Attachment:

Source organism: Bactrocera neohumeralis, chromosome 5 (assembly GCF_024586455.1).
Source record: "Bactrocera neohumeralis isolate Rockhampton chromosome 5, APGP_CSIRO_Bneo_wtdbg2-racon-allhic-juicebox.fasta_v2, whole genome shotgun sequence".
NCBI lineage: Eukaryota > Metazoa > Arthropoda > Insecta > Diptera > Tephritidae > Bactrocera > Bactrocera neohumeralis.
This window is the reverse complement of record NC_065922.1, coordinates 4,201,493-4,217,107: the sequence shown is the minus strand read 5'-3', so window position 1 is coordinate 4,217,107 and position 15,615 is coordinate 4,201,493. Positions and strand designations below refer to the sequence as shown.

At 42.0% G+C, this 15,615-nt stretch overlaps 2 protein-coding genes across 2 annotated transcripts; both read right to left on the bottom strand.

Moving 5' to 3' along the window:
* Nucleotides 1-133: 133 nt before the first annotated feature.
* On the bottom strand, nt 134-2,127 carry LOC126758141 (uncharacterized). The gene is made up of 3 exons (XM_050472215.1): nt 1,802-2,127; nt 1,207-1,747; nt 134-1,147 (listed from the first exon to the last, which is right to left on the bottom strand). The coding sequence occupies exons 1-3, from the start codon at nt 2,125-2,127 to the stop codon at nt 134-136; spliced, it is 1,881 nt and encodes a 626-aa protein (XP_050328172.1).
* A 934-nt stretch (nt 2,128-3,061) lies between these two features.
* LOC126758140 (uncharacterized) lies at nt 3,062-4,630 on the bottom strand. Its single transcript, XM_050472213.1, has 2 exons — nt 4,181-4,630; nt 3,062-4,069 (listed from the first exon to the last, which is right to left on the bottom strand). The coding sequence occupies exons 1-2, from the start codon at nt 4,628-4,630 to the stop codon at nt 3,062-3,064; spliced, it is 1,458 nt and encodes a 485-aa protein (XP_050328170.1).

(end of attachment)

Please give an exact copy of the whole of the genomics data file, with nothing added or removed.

Source organism: Bactrocera neohumeralis, chromosome 5 (assembly GCF_024586455.1).
Source record: "Bactrocera neohumeralis isolate Rockhampton chromosome 5, APGP_CSIRO_Bneo_wtdbg2-racon-allhic-juicebox.fasta_v2, whole genome shotgun sequence".
NCBI lineage: Eukaryota > Metazoa > Arthropoda > Insecta > Diptera > Tephritidae > Bactrocera > Bactrocera neohumeralis.
This window is the reverse complement of record NC_065922.1, coordinates 4,201,493-4,217,107: the sequence shown is the minus strand read 5'-3', so window position 1 is coordinate 4,217,107 and position 15,615 is coordinate 4,201,493. Positions and strand designations below refer to the sequence as shown.

At 42.0% G+C, this 15,615-nt stretch overlaps 2 protein-coding genes across 2 annotated transcripts; both read right to left on the bottom strand.

Moving 5' to 3' along the window:
* Nucleotides 1-133: 133 nt before the first annotated feature.
* On the bottom strand, nt 134-2,127 carry LOC126758141 (uncharacterized). The gene is made up of 3 exons (XM_050472215.1): nt 1,802-2,127; nt 1,207-1,747; nt 134-1,147 (listed from the first exon to the last, which is right to left on the bottom strand). The coding sequence occupies exons 1-3, from the start codon at nt 2,125-2,127 to the stop codon at nt 134-136; spliced, it is 1,881 nt and encodes a 626-aa protein (XP_050328172.1).
* A 934-nt stretch (nt 2,128-3,061) lies between these two features.
* LOC126758140 (uncharacterized) lies at nt 3,062-4,630 on the bottom strand. Its single transcript, XM_050472213.1, has 2 exons — nt 4,181-4,630; nt 3,062-4,069 (listed from the first exon to the last, which is right to left on the bottom strand). The coding sequence occupies exons 1-2, from the start codon at nt 4,628-4,630 to the stop codon at nt 3,062-3,064; spliced, it is 1,458 nt and encodes a 485-aa protein (XP_050328170.1).